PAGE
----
Major in Earth and Planetary Sciences

The EPS major is for undergraduates interested in the study of the physical, chemical, and biological processes that shape the Earth and the other planets, drawing on the disciplines of geology, geochemistry, hydrology, ecology, geobiology, oceanography, and atmospheric science.

Students can design a specific plan of appropriate courses in consultation with the coordinator for undergraduate programs in the department. Depending on the student’s background, it may be appropriate initially to take a freshman seminar or 100-level course designed for the non-major. Those who wish to be majors may proceed directly to courses at the 200 and, in many cases, the 300 level. Our courses provide a broad educational base in the Earth and planetary, and the environmental earth sciences, and enable exploration of a set of electives at the 300 level, depending on the area of interest.

Learning Goals

Students graduating with a bachelor’s degree in earth and planetary sciences will be able to:

  • Understand the scientific method and how it applies to Earth and Planetary Sciences.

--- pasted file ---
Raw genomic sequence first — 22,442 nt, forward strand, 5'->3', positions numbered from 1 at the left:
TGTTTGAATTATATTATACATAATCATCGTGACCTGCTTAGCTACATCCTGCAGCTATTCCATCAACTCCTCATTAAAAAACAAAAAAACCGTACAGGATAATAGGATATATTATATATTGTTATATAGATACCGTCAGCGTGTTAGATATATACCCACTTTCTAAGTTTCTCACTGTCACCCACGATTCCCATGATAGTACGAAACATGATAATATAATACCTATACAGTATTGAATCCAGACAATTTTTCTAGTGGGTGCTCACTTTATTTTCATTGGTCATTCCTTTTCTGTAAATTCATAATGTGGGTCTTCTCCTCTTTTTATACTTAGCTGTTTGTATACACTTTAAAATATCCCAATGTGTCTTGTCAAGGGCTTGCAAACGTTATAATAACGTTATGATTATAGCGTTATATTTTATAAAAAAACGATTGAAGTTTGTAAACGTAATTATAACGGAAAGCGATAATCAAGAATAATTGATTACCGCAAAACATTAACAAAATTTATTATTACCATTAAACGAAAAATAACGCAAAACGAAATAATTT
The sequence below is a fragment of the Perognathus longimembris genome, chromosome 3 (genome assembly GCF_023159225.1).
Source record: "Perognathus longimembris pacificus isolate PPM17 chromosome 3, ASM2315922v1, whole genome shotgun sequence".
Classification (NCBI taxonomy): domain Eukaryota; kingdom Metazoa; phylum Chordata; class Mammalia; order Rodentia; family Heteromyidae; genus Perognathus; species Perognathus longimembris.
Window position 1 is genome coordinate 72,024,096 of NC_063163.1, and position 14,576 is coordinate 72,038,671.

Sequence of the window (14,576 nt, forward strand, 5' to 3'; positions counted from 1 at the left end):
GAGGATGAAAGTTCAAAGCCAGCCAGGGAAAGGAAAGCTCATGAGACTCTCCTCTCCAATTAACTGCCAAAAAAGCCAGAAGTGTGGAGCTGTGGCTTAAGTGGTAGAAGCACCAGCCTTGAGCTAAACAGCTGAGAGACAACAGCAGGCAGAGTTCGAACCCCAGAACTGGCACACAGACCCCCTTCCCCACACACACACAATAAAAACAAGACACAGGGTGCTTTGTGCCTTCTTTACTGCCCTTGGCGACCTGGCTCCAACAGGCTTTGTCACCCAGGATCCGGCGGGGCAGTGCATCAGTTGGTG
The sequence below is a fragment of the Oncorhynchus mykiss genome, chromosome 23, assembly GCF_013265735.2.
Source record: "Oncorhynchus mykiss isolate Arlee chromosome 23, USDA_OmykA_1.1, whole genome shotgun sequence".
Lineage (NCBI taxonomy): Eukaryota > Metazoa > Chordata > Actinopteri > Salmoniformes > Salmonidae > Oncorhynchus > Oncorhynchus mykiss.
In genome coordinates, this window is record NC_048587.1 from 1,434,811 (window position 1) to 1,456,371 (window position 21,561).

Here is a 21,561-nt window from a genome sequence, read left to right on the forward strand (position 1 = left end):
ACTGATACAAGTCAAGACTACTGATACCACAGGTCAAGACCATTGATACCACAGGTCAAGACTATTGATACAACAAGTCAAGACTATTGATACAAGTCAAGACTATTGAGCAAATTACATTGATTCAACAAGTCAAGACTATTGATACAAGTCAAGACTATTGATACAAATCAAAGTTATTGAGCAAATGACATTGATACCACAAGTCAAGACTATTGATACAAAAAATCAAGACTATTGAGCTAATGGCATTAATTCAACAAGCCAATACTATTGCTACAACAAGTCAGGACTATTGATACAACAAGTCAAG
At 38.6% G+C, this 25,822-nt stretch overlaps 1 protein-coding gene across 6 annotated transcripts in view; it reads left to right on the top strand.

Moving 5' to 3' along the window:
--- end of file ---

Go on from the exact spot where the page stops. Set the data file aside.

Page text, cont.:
• Understand the characteristics, origin and evolution of the main component reservoirs of the Earth and planets. For example, the atmosphere, ocean, biosphere, cryosphere, lithosphere, mantle, and core.
  • Understand and quantify the processes cycling key conserved quantities in the Earth, such as: energy, water, abundant elements, rare elements.
  • Exhibit quantitative understanding of a core sub-discipline of Earth & Planetary Sciences, such as: geology, geophysics, geochemistry, geobiology, oceanography, atmospheric science, or planetary science.
  • Demonstrate disciplinary knowledge and skills in basic science germane to Earth and Planetary Sciences, including mathematics, physics, chemistry and biology.


Please note that these requirements are not related to General University Honors. General University Honors are automatically assigned to all students who graduate with a 3.5 or higher.

To receive honors in earth and planetary sciences, you must have met the following criteria:

  • Have a GPA in your major requirements of a 3.5 or higher. See the KSAS advising webpage on Departmental Honors for more information.
  • Complete a senior thesis at a level judged to be sufficiently high by the faculty of the Department of Earth and Planetary Sciences.